Why we need Vitamin B12?

Why we need Vitamin B12?

Vitamin B12, commonly known as "red vitamin", is essential for the proper functioning of the body. It regulates many processes, including the production of red blood cells and the metabolism of proteins, carbohydrates and fats. Its deficiency can be very dangerous to our health, so it is worth knowing what it manifests itself and how it can be effectively supplemented.

What is vitamin B12 needed for?

Vitamin B12, or cobalamin, is an organic chemical compound containing a cobalt ion in its molecule. Its proper concentration affects the work of the entire body, especially the circulatory and nervous systems. It takes an active part in the production of red blood cells and prevents anemia. It also affects the proper functioning of the nervous system, as it participates in the creation of nerve sheaths that protect and isolate nerve cells. It is essential for the synthesis of proteins and nucleic acids in cells. Together with vitamin B6 and folic acid, it regulates the level of homocysteine, the high level of which is indicated as one of the main causes of atherosclerosis. Additionally, it participates in the transformation of folic acid into its biologically active form.

The proper level of vitamin B12 is also important for mental health - research shows that its deficiency can affect the development of Alzheimer's disease.

Causes and symptoms of vitamin B12 deficiency

Therefore, there is no doubt that the correct level of this vitamin is extremely important for our health. Unfortunately, many people are deficient in vitamin B12, especially children and the elderly. At first, the body does not show any symptoms of avitaminosis, as excess cobalamin is deposited in the liver and muscles. The problem usually shows up after a few years.

Symptoms of vitamin B12 deficiency negatively affect the functioning of the body. Early symptoms include: general weakness, fatigue, frequent infections, lack of appetite and digestive disorders, numbness in the limbs, irritability, memory problems, and menstrual disorders. At a later stage, a deficiency can cause:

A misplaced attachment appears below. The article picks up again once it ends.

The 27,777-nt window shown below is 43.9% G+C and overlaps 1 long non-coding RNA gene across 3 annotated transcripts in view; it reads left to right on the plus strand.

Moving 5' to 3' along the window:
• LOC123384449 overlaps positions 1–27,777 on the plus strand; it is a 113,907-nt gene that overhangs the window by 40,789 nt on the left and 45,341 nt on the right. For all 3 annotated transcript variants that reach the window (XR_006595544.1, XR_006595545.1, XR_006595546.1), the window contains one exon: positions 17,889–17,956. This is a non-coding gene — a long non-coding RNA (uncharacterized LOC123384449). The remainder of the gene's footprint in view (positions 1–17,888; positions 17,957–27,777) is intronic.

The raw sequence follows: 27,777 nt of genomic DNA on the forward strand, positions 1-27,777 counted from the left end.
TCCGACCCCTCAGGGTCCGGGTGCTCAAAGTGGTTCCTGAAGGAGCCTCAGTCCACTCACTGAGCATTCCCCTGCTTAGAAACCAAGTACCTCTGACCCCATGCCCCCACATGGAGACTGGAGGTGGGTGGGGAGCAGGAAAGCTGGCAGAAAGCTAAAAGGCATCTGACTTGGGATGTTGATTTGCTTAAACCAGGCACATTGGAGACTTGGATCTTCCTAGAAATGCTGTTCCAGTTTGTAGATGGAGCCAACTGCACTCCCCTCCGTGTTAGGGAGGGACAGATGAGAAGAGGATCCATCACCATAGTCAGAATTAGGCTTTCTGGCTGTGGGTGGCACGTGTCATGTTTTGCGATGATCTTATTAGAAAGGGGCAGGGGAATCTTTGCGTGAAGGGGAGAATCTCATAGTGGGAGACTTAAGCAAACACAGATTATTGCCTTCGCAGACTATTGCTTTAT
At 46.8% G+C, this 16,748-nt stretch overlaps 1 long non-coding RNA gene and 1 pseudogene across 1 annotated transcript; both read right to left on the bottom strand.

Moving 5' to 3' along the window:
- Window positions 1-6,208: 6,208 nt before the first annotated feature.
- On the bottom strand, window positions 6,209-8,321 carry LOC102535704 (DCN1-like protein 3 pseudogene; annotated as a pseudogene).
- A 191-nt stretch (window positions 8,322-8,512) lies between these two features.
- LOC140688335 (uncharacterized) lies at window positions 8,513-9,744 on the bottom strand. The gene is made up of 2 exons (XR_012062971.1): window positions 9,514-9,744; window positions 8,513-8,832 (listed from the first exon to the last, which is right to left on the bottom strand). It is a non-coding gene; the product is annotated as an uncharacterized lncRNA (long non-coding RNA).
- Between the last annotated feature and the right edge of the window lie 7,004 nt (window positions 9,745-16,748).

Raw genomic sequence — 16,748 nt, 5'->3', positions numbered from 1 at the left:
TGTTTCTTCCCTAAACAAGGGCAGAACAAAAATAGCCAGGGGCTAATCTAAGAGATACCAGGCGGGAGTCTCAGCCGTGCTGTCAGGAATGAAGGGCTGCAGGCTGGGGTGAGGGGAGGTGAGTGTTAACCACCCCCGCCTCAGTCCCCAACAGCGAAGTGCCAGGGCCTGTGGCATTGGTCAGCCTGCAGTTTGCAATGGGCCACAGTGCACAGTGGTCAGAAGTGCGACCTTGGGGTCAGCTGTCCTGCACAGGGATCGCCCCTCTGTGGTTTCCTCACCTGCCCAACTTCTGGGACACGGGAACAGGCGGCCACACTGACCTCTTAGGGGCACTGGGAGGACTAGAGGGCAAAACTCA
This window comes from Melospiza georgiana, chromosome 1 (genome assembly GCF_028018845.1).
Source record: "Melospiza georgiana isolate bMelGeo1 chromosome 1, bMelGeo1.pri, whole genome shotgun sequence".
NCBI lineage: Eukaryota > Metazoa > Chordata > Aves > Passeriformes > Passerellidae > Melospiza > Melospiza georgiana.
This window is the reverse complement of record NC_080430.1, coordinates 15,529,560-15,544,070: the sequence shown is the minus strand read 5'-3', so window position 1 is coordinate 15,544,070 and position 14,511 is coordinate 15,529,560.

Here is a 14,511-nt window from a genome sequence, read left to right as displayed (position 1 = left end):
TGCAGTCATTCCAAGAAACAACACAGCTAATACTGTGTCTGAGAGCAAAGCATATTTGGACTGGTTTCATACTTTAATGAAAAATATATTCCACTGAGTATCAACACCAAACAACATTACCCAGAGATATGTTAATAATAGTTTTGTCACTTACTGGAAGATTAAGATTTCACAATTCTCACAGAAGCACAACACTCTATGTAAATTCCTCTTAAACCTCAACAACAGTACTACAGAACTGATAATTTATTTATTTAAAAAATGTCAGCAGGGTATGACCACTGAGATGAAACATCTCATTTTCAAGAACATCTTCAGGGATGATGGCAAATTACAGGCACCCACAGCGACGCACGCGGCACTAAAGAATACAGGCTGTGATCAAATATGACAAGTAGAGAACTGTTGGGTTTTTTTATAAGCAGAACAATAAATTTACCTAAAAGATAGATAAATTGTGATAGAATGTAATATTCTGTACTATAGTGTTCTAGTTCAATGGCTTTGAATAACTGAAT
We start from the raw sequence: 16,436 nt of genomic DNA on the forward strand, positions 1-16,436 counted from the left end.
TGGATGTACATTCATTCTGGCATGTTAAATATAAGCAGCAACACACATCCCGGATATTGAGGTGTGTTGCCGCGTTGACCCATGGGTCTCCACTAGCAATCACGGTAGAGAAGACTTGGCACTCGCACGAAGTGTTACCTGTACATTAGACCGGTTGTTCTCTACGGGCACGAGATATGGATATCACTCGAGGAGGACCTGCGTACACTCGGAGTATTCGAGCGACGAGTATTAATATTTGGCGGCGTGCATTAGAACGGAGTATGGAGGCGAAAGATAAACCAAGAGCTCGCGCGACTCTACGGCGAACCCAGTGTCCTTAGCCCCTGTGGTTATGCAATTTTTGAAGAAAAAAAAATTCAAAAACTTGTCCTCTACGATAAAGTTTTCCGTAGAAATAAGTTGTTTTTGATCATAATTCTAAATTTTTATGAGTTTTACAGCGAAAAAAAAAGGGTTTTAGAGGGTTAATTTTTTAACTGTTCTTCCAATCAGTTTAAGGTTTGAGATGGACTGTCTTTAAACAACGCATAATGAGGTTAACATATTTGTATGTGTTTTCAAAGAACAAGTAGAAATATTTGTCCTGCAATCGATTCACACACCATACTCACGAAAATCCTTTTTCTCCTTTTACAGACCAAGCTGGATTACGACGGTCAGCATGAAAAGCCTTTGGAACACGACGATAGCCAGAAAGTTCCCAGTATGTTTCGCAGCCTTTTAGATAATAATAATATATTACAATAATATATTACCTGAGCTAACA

• circulatory system malfunction, including megaloblastic anemia and pernicious anemia,
  • disturbances in the nervous system, such as uncertainty of gait, numbness in the hands and feet, problems with vision,
  • hyperhomocysteinemia, which is a factor in atherosclerotic and thrombotic changes,
  • degenerative changes in the gastric mucosa and absorption disorders.

Vitamin B12 deficiency can also cause symptoms typical of mental illnesses. There are possible disturbances in consciousness, delusional syndromes resembling schizophrenia or depressive states.

The elderly are most prone to deficiencies, as the absorption of vitamin B12decreases with age. People suffering from diseases of the digestive system, as well as abusing alcohol, vegetarians and vegans are also at risk.

Recommended daily dose of vitamin B12

0.9 μg / d - up to 3 years of age

1.2 μg / d - up to 6 years of age

1.8 μg / d - up to 12 years of age

2.4 μg / d - from the age of 13 and later

2.6 μg / d - in pregnant women

2.8 μg / d - in lactating women

The given standards are in line with the current recommendations of the Food and Nutrition Institute.

Treatment of vitamin B12 deficiency

The easiest way to get vitamin B12 is to eat properly. We find it primarily in products of animal origin: meat and its products, offal, milk and dairy products, chicken eggs, fish and seafood. A small amount of vitamin B12 is found in mushrooms, but for people who do not eat animal products, it is insufficient. For vegans and vegetarians, the source of vitamin B12 can be artificially enriched products, most often cereals and soy products.

However, it may happen that diet alone is not enough to normalize vitamin B12 levels. Then supplementation may turn out to be effective. Before starting it, you should consult a doctor who will check whether additional vitamin B12 supplementation is necessary.